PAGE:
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  #28  
Old 05-17-2020, 01:00 AM
Gentry
 
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Quote:
Originally Posted by Appleich View Post
Yes, it's him. King and Queen are commonly regarded as 'พ่อหลวง' (Royal father) and 'แม่หลวง' (Royal mohter) in signifying the national status of the monarch and his consort.

The sentence "ประชาชนชาวเยอรมันไม่รักพ่อก็ออกจากประเทศพ่อไป๊" should be translated as "If the Germans don't love dad, they should leave dad's country". This is some kind of sarcasm in response to the ultraroyalists who usually bring up the same kind of sentence to attack critics of the king (especially during King Bhumibol's reign) and repel them to go exile. The logic behind this kind of attack is that if one doesn't have affection nor loyalty to the nation's 'father', then one should leave his country and live eleswhere. This links to one of Thailand's cultural bits since kings are regarded as 'พระเจ้าแผ่นดิน' or 'Lord of the land' or 'Lord who owns the land'.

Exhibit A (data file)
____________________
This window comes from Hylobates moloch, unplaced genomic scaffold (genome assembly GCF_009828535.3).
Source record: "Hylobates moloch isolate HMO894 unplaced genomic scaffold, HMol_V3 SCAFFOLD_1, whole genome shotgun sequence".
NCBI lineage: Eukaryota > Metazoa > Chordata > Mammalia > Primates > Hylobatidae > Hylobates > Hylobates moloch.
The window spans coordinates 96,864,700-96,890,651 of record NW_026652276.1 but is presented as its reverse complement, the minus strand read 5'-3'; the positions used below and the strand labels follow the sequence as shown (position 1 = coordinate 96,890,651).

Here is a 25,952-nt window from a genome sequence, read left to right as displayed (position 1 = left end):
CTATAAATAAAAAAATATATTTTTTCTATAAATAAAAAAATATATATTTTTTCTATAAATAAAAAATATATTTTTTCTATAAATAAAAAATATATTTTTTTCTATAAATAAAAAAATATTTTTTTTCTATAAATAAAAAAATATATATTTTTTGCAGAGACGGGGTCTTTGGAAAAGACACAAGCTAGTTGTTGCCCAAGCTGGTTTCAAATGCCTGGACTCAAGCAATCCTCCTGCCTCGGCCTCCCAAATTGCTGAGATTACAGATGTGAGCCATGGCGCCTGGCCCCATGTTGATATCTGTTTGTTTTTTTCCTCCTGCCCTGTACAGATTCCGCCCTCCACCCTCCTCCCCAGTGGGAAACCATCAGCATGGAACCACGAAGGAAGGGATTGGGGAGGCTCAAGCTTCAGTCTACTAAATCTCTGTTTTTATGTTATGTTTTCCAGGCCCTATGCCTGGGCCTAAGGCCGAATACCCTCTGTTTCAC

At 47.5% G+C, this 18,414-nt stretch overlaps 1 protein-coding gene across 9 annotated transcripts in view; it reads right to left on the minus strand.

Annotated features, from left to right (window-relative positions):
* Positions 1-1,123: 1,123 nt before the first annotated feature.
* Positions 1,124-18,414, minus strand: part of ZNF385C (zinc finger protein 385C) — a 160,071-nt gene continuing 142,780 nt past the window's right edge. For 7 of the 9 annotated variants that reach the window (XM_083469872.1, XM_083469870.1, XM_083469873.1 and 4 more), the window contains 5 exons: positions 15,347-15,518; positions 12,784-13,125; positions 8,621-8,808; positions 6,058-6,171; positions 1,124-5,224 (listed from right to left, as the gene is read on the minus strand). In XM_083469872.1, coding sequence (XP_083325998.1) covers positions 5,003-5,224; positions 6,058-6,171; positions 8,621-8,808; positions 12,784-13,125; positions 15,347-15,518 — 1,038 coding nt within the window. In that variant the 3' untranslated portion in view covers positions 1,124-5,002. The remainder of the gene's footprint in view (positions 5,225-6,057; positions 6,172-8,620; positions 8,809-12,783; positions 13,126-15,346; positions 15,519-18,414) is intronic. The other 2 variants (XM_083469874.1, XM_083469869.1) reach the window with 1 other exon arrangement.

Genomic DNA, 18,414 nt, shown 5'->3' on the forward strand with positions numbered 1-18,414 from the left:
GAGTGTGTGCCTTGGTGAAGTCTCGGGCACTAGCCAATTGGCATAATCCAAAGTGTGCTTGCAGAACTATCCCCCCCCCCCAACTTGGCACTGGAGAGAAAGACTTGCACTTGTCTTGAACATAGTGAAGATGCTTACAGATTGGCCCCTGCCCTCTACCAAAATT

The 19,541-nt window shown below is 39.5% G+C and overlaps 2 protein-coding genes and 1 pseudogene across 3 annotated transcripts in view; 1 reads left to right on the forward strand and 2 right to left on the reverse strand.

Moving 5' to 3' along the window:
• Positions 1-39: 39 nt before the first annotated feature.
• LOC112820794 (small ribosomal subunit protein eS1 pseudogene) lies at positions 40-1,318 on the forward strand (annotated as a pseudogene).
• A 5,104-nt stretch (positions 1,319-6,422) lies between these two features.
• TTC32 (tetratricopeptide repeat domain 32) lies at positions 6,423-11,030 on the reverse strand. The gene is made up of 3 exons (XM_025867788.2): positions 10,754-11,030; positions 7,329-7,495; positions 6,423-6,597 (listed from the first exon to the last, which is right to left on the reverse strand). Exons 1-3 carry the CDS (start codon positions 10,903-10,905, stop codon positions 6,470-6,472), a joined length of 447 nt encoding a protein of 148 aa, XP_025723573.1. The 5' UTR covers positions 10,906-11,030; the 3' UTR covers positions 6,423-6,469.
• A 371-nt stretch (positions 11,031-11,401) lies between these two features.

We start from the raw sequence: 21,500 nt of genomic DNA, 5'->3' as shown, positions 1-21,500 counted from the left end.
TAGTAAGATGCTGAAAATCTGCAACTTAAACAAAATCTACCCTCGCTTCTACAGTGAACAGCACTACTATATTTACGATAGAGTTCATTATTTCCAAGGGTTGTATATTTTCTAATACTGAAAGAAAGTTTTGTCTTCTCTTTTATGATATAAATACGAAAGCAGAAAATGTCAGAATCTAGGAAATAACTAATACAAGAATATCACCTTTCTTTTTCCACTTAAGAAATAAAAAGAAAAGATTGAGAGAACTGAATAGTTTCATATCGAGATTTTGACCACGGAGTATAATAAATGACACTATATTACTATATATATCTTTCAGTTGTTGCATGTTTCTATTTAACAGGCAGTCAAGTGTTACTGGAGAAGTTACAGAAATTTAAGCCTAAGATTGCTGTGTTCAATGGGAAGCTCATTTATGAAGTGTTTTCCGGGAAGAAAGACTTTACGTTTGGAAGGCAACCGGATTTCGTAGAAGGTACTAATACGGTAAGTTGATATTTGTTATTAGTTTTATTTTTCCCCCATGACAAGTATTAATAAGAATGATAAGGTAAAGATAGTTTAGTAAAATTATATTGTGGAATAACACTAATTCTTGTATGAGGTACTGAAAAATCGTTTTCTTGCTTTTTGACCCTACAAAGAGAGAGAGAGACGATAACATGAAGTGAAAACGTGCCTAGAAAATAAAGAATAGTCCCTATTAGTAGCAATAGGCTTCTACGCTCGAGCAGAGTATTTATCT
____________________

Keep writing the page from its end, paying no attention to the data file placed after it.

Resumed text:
Younger genarations also widely use the term 'dad' as a reference to specific Chakri kings such as 'พ่อหก' or 'Dad 6' in reference to King Rama VI as well.
Ah, I get it now. Thanks for the clarification!

The protests v. the King were also carried out at the Thai Embassy in Germany.

There's yet another editorial, this time from New York Times, about why Thais have been losing faith over their monarchy. How accurate do you think is the editorial in encapsulating how people in Thailand feel about the King?
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  #29